By Dr. Lauren Quinn, ND
There can be ups and downs during the postpartum period; lack of sleep, initiation of breastfeeding, variable support networks, hormonal changes, and physical symptoms after birth can all take a toll on a mother’s mood. This article will look at the difference between postpartum ‘baby blues’ and postpartum depression, as well as discuss some ways to try and prevent postpartum depression.
During the postpartum period there is a shift in hormones; estrogen & progesterone levels drop and prolactin levels rise. Postpartum blues can affect up to 75% of mothers, and the onset is usually within the first 3-5 days postpartum and can last for 24-48 hours. Symptoms include; anxiety, mood swings, fatigue, and feeling tearful and overwhelmed. There is no treatment required for the baby blues, however, support, nutrition, and rest will assist with coping with these changes.1
Postpartum depression (PPD)
In Canada, the prevalence of major postpartum depression is 8.69%, while that of minor/major (moderate) PPD is 8.49%. Symptoms typically appear by 2-4 weeks postpartum, and are longer lasting and more severe than the baby blues. Symptoms can be the same as any other depressive episode and can include; anxiety about infant, guilt, insomnia, severe fatigue, and inability to care for self or family. Some risk factors for developing PPD are a prior history of depression, lack of social support, adolescent mothers, and mothers who experience high levels of stress during pregnancy.1
Stress and Inflammation:
Preventing and treating postpartum depression should include decreasing stress and inflammation. Research in the area of psychoneuroimmunology is investigating the relationship between stress, inflammation, and depression; mental and/or physical stress can lead to increased inflammation which is a major underlying risk factor for depression. Pro-inflammatory cytokines increase during the final trimester of pregnancy, and they increase even more when affected by sleep disturbances, pain, and other stressors in the postpartum period.2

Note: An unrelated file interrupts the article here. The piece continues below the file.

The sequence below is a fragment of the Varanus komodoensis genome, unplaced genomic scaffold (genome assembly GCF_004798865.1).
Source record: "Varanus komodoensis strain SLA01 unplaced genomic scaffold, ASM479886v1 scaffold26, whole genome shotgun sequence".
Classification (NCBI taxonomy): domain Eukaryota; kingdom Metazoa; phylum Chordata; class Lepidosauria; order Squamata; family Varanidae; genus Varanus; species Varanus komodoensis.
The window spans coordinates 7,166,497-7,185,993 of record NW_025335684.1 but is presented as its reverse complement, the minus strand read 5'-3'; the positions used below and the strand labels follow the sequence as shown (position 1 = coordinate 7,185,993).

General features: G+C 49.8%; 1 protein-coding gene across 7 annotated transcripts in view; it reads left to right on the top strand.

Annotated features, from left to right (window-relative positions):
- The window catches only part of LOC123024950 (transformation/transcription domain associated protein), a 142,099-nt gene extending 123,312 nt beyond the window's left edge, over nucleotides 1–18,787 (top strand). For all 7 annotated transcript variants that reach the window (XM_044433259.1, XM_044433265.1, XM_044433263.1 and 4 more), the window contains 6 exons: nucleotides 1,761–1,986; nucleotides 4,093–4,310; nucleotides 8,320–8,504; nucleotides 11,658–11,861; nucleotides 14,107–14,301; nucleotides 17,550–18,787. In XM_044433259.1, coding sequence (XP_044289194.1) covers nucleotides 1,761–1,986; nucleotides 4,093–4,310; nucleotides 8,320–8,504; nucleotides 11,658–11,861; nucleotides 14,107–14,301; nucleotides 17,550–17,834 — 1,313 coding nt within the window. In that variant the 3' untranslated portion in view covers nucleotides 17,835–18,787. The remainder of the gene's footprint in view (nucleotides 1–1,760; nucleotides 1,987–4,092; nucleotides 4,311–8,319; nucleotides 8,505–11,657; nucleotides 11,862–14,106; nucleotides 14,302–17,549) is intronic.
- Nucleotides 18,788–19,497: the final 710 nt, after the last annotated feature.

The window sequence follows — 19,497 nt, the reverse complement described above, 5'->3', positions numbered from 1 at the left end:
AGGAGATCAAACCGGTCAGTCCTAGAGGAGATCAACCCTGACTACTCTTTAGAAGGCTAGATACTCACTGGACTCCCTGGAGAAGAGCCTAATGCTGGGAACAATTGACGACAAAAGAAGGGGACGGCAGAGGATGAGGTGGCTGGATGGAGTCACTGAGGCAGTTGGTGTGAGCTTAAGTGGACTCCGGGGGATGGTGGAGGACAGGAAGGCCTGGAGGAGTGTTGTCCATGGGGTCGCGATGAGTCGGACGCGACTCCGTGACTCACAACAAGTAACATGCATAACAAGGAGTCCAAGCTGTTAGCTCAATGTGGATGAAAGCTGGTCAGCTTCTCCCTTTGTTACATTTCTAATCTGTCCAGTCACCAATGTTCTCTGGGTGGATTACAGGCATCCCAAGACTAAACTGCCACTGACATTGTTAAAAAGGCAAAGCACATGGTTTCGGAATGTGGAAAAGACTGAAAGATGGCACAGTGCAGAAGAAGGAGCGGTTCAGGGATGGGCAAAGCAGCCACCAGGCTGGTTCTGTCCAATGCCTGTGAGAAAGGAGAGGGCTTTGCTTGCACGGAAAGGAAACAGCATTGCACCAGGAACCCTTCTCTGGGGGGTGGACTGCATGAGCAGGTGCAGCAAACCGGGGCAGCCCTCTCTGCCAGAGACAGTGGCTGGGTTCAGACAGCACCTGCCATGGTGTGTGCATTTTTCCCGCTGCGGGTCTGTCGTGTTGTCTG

Successful breastfeeding has been shown to be associated with more positive mood and decreased stress.3 Initiation of lactation and having infants properly latch can be very a challenging for new mothers. Seeking out some of the following resources during pregnancy could be a helpful way to prepare for breastfeeding:
-Dr. Jack Neman- Dr. Newman is a medical doctor who runs the International Breastfeeding Clinic in Toronto. He has a book called Dr. Jack Newman’s Guide to Breastfeeding, handouts and resources on the website www.nbci.ca, as well as a Facebook group (Dr. Jack Newman) for online support.
-Lactation Consultant- Find a board certified lactation consultant for hands-on clinical support with breastfeeding, and any breastfeeding-related problems.
-La Leche League- A mother-to-mother support group set up in cities all around the world. Visit www.groups.LLLC.ca to find one close to you.
Exercise can be a helpful way to decrease depressive symptoms postpartum.4 Meeting up with other mothers to walk while pushing a stroller, or finding a mom-and-baby yoga class can be ways for new mom’s to get out, socialize, and get some exercise with baby in-tow.
3) Infant massage classes
Postpartum depression can negatively impact the mother-infant relationship. Infant massage classes have been shown to facilitate mother-infant interaction, and decrease depression scores in mother’s with postpartum depression.5 Infant massages are not only great for bonding, but can be a calming addition to bed-time routine.
The link between nutrient deficiencies and mood has been reported for folate, vitamin B12, calcium, iron, selenium, zinc, and omega-3 fatty acids. Several studies have reported inadequate intake of omega-3s, folate, B vitamins, iron, and calcium in pregnant women.6 Combine that with the fact that pregnancy and lactation are major nutritional stressors on the body, it makes sense to utilize nutrition in the prevention of postpartum depression.7
1) Fish oil
Omega-3 fatty acids, including intake during the perinatal period, can help decrease pro-inflammatory cytokines, thus decreasing the risk for depression.2,8 A combined EPA/DHA supplement (with at least 400mg/day DHA) is best to help support mom’s mood, and also ensure baby is getting the proper fatty acids for brain and vision development.
2) Vitamin D